Do you suffer from Developmental Anxiety?

anxious mumtoddler

Chances are you probably have a strapping, healthy child who runs you so ragged that you accidentally pour tea on your cornflakes and you haven’t had a decent conversation with an adult in about a year. They’re alert. They’re active. They know what channel number CBeebies is on and can navigate an iPad like an Apple Genius.

But that doesn’t stop you from worrying that they might be…a bit…behind. You know, compared to that child of your friend’s, who is the same age and can play Beethoven’s fifth and can build the Taj Majal in Lego and has been tap dancing in his own off-Broadway one-man show since he was nine months old.

Welcome to Developmental Anxiety, a condition that usually affects mothers of perfectly healthy children with absolutely nothing wrong with them. But I’m not here to belittle you. Because I was one of those mothers, and I remember the gnawing, dull, hard-to-shake feeling that my kid was…you know…slow.

You see, my kid didn’t walk until he was 17 months old. It seemed like every other child in his age group was scaling the slide and running into doors, talking ten to the dozen and scooting about on balance bikes. Meanwhile, my child was still crawling around like a tortoise looking for a contact lens.

I knew I couldn’t be alone, and that surely it wasn’t that bad. When I went to the soft play, I could see there were the bum shufflers and the kids in prams who looked about five, and the massive, bouncer-like toddlers still sucking on an afternoon bottle.

But it seemed that in my circle of mum-quaintances, my kid was unique. I was so embarrassed, and kept apologising about it. I was not only the mother who forgot to bring conspicuously healthy snacks in interlocking Tupperware, but my kid couldn’t even WALK. Now I think – duh - he was just a baby! But when you’re right there, all day, every day with your first child, you wait for those milestones with impatience, and when they don’t come, you start fretting and thinking, we’re doing this all wrong.

And it doesn’t help that conversations with other mothers at that stage consist of constant, tedious developmental comparing and contrasting. You know, ‘is yours doing this yet?’ followed by: ‘Well, mine pulled herself up to walk when she was two months old, has all her teeth, is potty trained, sleeps through the night, can speak in sentences and has a job as a hedge fund manager at JP Morgan.’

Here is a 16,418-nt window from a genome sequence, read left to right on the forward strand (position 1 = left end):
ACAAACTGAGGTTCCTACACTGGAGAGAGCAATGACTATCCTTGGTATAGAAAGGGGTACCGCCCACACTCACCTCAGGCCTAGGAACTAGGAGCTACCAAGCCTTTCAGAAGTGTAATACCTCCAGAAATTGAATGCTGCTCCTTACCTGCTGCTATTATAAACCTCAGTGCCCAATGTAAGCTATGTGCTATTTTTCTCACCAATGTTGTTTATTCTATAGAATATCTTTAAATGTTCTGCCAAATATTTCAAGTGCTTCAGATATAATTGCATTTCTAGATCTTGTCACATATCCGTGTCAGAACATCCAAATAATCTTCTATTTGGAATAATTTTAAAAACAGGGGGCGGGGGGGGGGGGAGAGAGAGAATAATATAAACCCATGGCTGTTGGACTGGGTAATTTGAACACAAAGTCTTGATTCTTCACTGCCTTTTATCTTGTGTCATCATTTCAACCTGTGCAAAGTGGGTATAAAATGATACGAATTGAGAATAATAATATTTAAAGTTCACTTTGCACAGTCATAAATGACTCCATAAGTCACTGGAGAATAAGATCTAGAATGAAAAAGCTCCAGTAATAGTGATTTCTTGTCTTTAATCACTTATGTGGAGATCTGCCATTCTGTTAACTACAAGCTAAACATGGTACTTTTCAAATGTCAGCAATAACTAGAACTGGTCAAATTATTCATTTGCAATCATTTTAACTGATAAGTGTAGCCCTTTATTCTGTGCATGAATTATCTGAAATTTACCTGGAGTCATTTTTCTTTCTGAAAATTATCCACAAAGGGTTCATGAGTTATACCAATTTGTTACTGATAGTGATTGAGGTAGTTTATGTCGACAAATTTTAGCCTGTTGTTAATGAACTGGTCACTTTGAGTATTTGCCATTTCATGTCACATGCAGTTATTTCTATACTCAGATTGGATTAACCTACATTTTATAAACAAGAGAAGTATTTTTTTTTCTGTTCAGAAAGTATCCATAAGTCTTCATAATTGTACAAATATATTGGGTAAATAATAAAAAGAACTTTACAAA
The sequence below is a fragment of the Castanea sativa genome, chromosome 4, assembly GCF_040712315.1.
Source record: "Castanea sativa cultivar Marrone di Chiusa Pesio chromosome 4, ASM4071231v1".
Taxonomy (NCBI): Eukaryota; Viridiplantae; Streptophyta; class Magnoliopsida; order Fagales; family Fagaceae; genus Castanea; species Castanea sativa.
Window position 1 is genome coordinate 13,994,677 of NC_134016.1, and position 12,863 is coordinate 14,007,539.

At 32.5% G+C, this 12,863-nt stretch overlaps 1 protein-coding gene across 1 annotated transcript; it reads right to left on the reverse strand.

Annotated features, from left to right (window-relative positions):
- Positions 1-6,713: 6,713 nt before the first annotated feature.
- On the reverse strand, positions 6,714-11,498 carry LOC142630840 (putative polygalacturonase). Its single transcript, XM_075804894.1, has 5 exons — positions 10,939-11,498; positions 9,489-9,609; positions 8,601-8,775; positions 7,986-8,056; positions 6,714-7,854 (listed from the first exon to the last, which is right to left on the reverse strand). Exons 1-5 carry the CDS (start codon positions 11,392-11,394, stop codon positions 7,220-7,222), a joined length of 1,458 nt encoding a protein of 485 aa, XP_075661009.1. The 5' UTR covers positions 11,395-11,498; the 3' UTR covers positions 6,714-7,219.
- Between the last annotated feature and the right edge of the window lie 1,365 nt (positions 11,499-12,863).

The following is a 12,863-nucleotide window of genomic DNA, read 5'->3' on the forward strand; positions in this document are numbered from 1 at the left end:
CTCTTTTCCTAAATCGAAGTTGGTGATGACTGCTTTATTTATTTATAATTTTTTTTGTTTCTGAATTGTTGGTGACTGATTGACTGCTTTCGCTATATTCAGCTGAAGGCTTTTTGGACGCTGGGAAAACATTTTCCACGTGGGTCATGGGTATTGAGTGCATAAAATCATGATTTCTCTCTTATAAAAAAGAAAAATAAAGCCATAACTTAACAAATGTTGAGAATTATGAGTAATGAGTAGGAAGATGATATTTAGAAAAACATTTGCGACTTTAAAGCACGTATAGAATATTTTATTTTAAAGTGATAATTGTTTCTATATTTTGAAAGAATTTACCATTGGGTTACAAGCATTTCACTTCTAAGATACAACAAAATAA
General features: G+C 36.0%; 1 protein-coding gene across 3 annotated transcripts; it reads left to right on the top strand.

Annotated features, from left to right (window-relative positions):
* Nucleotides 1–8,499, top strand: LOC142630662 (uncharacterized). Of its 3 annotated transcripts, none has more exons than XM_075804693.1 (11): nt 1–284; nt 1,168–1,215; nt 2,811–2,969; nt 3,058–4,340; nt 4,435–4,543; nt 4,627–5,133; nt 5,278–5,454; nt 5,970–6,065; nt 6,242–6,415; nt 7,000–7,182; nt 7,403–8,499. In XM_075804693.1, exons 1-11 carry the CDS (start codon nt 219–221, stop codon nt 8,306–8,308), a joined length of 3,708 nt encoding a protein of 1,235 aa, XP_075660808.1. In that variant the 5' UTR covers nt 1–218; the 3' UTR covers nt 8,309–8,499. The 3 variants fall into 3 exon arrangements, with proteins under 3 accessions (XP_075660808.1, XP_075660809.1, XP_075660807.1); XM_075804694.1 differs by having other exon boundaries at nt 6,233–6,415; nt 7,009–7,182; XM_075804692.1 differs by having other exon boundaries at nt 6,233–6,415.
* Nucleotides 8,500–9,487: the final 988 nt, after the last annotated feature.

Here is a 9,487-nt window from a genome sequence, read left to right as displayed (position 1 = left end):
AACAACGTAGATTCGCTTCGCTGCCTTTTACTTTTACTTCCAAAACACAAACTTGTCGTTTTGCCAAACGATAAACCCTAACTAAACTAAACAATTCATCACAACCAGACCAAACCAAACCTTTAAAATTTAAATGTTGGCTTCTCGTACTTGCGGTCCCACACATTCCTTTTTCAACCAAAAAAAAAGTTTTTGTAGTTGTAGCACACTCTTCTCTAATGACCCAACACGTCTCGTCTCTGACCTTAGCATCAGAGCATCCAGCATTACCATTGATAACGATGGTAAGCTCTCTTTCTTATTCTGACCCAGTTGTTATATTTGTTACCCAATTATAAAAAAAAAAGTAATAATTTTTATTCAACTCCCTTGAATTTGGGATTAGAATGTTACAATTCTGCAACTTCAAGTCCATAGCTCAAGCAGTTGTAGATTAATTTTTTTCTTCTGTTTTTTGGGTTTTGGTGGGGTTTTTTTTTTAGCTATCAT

Developmental anxiety is intense, though. It isn’t just self-indulgent parental competitiveness. There’s so much autism worry around during the early years that any kind of toddler behaviour can seem like a red flag. He only wants to eat breadsticks! He arranges his cars by colour in a straight line! He ignores everything you say! You find yourself prowling around them, looking for subtle indicators of social anxiety or withdrawn behaviour, even when they’re waist deep in the Ikea ball pool trying to bash their friend over the head with an inflatable hammer.

Obviously, if any aspect of your child’s behaviour is really concerning you, get straight to your doctor and do not pass go. But often, our worries are groundless, because kids just don’t go by the book. You can show them page 82 of ‘What To Expect From Your Toddler’ all you like, but they’ll probably just eat it. And our problem is that we DO go by the book – or by what Mrs Woman at the baby group says (who is probably lying in the first place).

I lost count of all the websites I used to haunt at night after my perfectly normal child was in bed. They all said that kids developed at their own pace, while telling you exactly what they should be doing and when. Conversely, there was always a crazy hippy lady from San Francisco on some parenting forum whose kid didn’t walk until they were 3. Neither of these things were very reassuring.

But hindsight really is a wonderful thing. I was so anxious about his lack of interest in walking, that weirdly, I can’t actually remember when he took his first steps. It’s all a blur. But all of sudden, he started getting around vertically. Of course he did. Did I seriously think that he would be crawling to work aged 21 with a fat nappy and a onesie with ‘Mama Ain’t Raising No Fool’ written on it?

And, strangely enough, it turned out to be a case of ‘be careful what you wish for’. After a million falls, bumps, scrapes and really, really slow strolls round the block, all I could think was: FOR THE LOVE OF GOD, JUST GET BACK IN THE PRAM.

What do you think?

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